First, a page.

6. Cults- Go Outside
New York indie duo Cults rose to indie prominence this year on the back of a sweet Columbia record deal. The sound is about half reverb-heavy indie pop, half Shangri La’s inspired girl-group pop. The nostalgic, hook-heavy melodies with standard indie reverb made groups like Cults along with Wild Flag and Dum Dum Girls their own trendy subgenre this year. “Go Outside”, their debut single that launched them to their present deal, is quite simple. In fact, the song rarely strays from the hook presented within the first second. In fact, I can’t think of too many songs that are so reliant on a single hook, but I can pretty much guarantee you’ll be humming the tune after it finishes.

Saturday, December 3, 2011

Top 25 Songs of 2011: 15-11

15. Lady Gaga- Hair
Say what you want about Gaga, but there really doesn’t seem to be many others out there that work as hard as she does. Here we have a mainstream pop star that writes her own material, relentlessly tours, does insane amounts of philanthropy and advocacy, and consistently seems to have a hit in the Billboard top 10. Sure- she’s influenced by Madonna, but since when has an artist not been inspired by another? Gaga has captured the pop culture zeitgeist over the past few years and has created a dedicated fanbase that will be with her for the rest of her career. Her sophomore effort “Born This Way” isn’t perfect by any means. It’s just like her- over indulgent, theatrical, and egocentric- but it’s not necessarily a bad thing. “Hair”, an absolute standout track (and hopefully future single) contains borderline silly lyrics about her hair representing her personal freedom, but it’s incredibly catchy and perfectly fits the dance-pop mold that made Gaga Gaga.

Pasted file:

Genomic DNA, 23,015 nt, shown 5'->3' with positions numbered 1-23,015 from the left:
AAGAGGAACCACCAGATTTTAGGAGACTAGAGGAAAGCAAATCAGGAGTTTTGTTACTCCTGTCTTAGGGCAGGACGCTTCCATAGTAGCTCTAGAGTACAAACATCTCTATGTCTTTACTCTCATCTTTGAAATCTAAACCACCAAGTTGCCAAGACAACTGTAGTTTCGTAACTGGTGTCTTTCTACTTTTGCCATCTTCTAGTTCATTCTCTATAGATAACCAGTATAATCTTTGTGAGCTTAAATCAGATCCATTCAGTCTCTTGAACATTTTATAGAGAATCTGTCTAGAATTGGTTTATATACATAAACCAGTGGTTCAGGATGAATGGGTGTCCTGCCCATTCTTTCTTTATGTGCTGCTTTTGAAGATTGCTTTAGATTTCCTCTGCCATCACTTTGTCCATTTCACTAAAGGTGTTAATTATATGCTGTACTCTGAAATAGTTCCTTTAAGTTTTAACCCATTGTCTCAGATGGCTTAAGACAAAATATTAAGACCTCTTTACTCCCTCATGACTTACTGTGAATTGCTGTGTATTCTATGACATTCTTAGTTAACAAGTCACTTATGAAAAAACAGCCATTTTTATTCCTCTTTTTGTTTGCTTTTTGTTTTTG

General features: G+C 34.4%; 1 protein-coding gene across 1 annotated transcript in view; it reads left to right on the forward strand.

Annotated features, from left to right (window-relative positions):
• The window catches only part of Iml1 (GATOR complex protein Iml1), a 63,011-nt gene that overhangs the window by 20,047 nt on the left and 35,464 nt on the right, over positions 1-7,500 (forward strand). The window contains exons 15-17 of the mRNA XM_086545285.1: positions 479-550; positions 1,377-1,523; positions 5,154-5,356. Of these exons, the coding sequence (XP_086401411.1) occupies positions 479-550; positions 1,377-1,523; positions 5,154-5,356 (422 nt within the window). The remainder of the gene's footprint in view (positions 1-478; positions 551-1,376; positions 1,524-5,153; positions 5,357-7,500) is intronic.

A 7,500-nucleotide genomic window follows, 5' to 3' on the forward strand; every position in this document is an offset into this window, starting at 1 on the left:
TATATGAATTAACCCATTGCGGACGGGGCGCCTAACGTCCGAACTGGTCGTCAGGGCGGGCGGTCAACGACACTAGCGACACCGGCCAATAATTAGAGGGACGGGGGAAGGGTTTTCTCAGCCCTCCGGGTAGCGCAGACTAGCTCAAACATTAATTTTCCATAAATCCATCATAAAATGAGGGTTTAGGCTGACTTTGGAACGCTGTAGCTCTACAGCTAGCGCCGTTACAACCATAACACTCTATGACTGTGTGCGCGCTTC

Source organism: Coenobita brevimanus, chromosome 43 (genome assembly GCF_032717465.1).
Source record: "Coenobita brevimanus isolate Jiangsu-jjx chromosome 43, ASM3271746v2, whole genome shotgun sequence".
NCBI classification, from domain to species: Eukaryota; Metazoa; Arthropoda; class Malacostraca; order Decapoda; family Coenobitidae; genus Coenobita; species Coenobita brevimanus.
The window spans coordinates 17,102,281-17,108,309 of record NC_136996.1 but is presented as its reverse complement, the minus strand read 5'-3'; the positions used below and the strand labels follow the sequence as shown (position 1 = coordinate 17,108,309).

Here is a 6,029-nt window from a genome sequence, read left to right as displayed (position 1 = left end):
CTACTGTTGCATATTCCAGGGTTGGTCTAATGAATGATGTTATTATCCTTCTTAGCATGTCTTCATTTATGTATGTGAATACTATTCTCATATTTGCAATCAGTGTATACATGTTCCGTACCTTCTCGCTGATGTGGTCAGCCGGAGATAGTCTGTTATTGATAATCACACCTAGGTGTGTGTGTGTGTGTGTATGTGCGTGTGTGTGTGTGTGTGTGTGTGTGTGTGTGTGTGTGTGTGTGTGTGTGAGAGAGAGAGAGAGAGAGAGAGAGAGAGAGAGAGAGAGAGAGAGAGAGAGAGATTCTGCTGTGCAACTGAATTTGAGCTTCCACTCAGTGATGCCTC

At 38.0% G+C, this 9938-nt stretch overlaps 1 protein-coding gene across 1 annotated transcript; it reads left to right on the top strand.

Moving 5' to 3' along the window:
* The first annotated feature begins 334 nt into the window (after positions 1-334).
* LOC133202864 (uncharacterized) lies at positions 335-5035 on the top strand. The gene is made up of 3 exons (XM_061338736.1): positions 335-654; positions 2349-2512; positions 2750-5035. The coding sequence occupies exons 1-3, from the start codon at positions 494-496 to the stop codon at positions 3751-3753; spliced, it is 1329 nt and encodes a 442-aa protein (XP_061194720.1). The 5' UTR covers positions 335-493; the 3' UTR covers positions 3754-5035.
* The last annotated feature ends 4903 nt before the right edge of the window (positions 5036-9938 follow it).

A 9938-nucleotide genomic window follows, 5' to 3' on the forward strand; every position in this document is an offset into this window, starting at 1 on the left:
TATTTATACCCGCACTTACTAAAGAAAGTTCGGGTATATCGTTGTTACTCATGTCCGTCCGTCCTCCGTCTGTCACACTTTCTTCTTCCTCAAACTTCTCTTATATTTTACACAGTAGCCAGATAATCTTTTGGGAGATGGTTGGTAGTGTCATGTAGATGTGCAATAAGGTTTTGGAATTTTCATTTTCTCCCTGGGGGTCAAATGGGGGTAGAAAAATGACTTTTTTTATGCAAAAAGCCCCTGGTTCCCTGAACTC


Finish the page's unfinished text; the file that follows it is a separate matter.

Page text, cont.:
14. Kanye West & Jay-Z- Otis
Thank God that the collaborative effort from Kanye and Jay didn’t end up like the ill-fated Jay and R. Kelly collaboration “Best of Both Worlds” about 10 years ago. Everything Kanye ever releases is met with critical adoration (justifiably so) and it doesn’t stop with the lead single from one of the most anticipated releases of the year- “Watch the Throne”. If we dissect the song “Otis” itself, it plays to Kanye’s strengths- but it seems like a very bold and assertive statement to release this as the lead single off the album. Radio supported the song somewhat, but when’s the last time you’ve heard a song on the radio with no chorus and very little bass? (Besides Adele of course) “Otis” mine as well have been billed as Kanye West featuring Jay-Z, as it feels more like “Diamonds from Sierra Leone” or “Can’t Tell Me Nothing”- a promotional single not intended to make huge waves, showcasing artistic integrity before the real money-making “Gold Digger” or “Stronger” is released. In this case, it’s “Ni**as in Paris”, which should hit the top 10 in a week or two.

13. Cut Copy- Take me Over